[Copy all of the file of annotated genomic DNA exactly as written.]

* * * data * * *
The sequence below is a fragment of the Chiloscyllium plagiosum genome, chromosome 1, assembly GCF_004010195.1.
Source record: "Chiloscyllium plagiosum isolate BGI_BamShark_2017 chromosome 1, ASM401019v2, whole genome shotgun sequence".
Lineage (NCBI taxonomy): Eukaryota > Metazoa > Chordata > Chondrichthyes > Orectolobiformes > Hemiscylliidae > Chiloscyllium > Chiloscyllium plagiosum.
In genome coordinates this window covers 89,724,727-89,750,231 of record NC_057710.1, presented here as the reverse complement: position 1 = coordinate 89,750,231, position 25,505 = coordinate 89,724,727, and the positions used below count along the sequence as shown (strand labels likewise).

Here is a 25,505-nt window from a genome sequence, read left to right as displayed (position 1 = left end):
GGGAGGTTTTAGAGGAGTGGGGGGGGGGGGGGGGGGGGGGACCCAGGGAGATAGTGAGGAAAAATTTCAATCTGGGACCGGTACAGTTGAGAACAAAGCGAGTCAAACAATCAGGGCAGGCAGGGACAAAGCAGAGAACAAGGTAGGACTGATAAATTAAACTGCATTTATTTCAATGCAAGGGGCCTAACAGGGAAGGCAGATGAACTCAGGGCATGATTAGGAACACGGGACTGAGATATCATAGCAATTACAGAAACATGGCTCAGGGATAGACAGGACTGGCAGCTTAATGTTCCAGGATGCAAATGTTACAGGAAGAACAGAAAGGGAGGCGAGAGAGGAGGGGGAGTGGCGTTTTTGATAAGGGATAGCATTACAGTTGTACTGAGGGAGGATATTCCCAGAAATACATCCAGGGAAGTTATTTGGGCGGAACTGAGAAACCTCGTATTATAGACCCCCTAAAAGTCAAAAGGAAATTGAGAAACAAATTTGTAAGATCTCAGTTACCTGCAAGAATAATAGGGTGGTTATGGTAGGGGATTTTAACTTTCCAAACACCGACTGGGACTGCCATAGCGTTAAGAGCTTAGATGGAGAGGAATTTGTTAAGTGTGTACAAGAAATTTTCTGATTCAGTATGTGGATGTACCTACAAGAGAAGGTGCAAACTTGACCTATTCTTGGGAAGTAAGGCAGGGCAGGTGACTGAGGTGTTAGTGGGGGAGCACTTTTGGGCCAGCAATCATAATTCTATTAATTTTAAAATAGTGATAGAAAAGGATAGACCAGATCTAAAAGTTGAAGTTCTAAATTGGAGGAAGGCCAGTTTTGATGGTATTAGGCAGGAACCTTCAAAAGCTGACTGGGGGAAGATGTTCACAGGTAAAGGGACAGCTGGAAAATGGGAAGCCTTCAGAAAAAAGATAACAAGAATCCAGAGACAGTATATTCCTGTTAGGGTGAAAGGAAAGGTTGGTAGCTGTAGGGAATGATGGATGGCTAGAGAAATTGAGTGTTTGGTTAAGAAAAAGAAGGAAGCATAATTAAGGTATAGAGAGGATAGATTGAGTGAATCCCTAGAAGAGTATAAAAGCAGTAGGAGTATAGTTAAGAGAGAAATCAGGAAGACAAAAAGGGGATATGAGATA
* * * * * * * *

The sequence below is a fragment of the Chiloscyllium plagiosum genome, chromosome 1, assembly GCF_004010195.1.
Source record: "Chiloscyllium plagiosum isolate BGI_BamShark_2017 chromosome 1, ASM401019v2, whole genome shotgun sequence".
Lineage (NCBI taxonomy): Eukaryota > Metazoa > Chordata > Chondrichthyes > Orectolobiformes > Hemiscylliidae > Chiloscyllium > Chiloscyllium plagiosum.
In genome coordinates this window covers 89,724,727-89,750,231 of record NC_057710.1, presented here as the reverse complement: position 1 = coordinate 89,750,231, position 25,505 = coordinate 89,724,727, and the positions used below count along the sequence as shown (strand labels likewise).

Here is a 25,505-nt window from a genome sequence, read left to right as displayed (position 1 = left end):
GGGAGGTTTTAGAGGAGTGGGGGGGGGGGGGGGGGGGGGGACCCAGGGAGATAGTGAGGAAAAATTTCAATCTGGGACCGGTACAGTTGAGAACAAAGCGAGTCAAACAATCAGGGCAGGCAGGGACAAAGCAGAGAACAAGGTAGGACTGATAAATTAAACTGCATTTATTTCAATGCAAGGGGCCTAACAGGGAAGGCAGATGAACTCAGGGCATGATTAGGAACACGGGACTGAGATATCATAGCAATTACAGAAACATGGCTCAGGGATAGACAGGACTGGCAGCTTAATGTTCCAGGATGCAAATGTTACAGGAAGAACAGAAAGGGAGGCGAGAGAGGAGGGGGAGTGGCGTTTTTGATAAGGGATAGCATTACAGTTGTACTGAGGGAGGATATTCCCAGAAATACATCCAGGGAAGTTATTTGGGCGGAACTGAGAAACCTCGTATTATAGACCCCCTAAAAGTCAAAAGGAAATTGAGAAACAAATTTGTAAGATCTCAGTTACCTGCAAGAATAATAGGGTGGTTATGGTAGGGGATTTTAACTTTCCAAACACCGACTGGGACTGCCATAGCGTTAAGAGCTTAGATGGAGAGGAATTTGTTAAGTGTGTACAAGAAATTTTCTGATTCAGTATGTGGATGTACCTACAAGAGAAGGTGCAAACTTGACCTATTCTTGGGAAGTAAGGCAGGGCAGGTGACTGAGGTGTTAGTGGGGGAGCACTTTTGGGCCAGCAATCATAATTCTATTAATTTTAAAATAGTGATAGAAAAGGATAGACCAGATCTAAAAGTTGAAGTTCTAAATTGGAGGAAGGCCAGTTTTGATGGTATTAGGCAGGAACCTTCAAAAGCTGACTGGGGGAAGATGTTCACAGGTAAAGGGACAGCTGGAAAATGGGAAGCCTTCAGAAAAAAGATAACAAGAATCCAGAGACAGTATATTCCTGTTAGGGTGAAAGGAAAGGTTGGTAGCTGTAGGGAATGATGGATGGCTAGAGAAATTGAGTGTTTGGTTAAGAAAAAGAAGGAAGCATAATTAAGGTATAGAGAGGATAGATTGAGTGAATCCCTAGAAGAGTATAAAAGCAGTAGGAGTATAGTTAAGAGAGAAATCAGGAAGACAAAAAGGGGATATGAGATA